For comforting me after Hilarie and I were robbed while delivering newspapers…and not letting me know until years later, when my young mind was better able to understand, just how serious that situation really was.

For allowing my teenage friends to spend time at our house and not letting it go to your head when one of them, for reasons I still do not comprehend, decided you were good looking.

For always encouraging me to reach for my dreams, and promising to watch the film version of each of my novels.

For choosing to raise me with five sisters, not two sisters and three half-sisters.

For being the kind of man that causes my son to grin with pride whenever anyone tells him (whether it is meant as a compliment or not) “You are just like your grandfather.”

For loving me when I felt unlovable and seeing my beauty even when I didn’t.

For just being YOU, because really, there is no one I would rather call Daddy.

For all these things and so many more, thank you.

I love you.


Father's Daythank you

Real Love

Yesterday was one of those bittersweet kind of days.  Bitter because much of the day was spent at a funeral for my Aunt Marjory; sweet because we all knew she was in Heaven.

I didn’t know my aunt well.  She was married to my mom’s brother, a man who is more than 15 years older than my mom.  Their children–my cousins–are closer in age to Mom than to me.  One of those cousins has a daughter who is 2 weeks older than I am.  And because all of these cousins had moved away from Milan, Michigan, the small town where Mom and her siblings were raised, before I was born, I didn’t get to see them much as I was growing up (though I have heard plenty of stories of one cousin and his wife babysitting me when I was an infant.)  It wasn’t until connecting with them on Facebook that I really got to know my cousins.  But I did not have the chance to really know Aunt Marjory well.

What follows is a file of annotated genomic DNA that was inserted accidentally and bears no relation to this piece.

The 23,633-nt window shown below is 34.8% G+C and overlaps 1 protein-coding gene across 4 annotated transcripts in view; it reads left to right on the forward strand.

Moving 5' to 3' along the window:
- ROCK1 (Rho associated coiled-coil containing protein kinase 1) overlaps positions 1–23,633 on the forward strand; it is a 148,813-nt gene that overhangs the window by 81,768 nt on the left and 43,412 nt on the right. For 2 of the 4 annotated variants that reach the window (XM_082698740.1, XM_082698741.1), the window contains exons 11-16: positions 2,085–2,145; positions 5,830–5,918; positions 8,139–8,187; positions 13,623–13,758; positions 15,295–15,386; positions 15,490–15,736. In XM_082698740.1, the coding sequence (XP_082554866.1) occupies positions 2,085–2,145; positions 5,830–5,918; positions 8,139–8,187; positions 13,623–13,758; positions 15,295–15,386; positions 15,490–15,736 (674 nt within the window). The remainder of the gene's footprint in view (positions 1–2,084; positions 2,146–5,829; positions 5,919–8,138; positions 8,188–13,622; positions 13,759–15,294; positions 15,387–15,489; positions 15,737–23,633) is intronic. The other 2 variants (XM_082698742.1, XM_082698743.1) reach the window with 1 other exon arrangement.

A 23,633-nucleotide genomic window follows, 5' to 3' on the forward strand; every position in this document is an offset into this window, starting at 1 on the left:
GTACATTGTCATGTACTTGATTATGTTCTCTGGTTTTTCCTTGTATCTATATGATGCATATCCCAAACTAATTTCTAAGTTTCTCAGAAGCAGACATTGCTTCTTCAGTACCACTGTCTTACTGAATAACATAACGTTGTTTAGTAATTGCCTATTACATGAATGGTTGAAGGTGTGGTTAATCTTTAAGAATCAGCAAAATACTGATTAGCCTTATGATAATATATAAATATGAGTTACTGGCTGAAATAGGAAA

That hasn’t stopped me from being deeply touched by her life.

Her life was a double love story.  Just to hear about the depth of her love for her husband and Her Savior left such an impression on me.  I don’t know if words can really explain or capture the emotions that are swirling inside of me.

When Nicholas Sparks wrote THE NOTEBOOK, he could well have used Aunt Marjory and Uncle Arthur as inspiration.  They were married on February 2, 1951.  He was nearly 20 and she was 21. The wedding took place on her 21st birthday.  They raised six children in a home lovingly built by my uncle right next door to my grandparents.  Aunt Marjory was my uncle’s sweetheart, his precious treasure from God.  He always treated her with love and respect.  That’s not to say they never fought.  Over the course of their 61 year and 20 days of marriage, I am sure there were plenty of disagreements.  But that love and respect, for each other and for God, kept them glued together.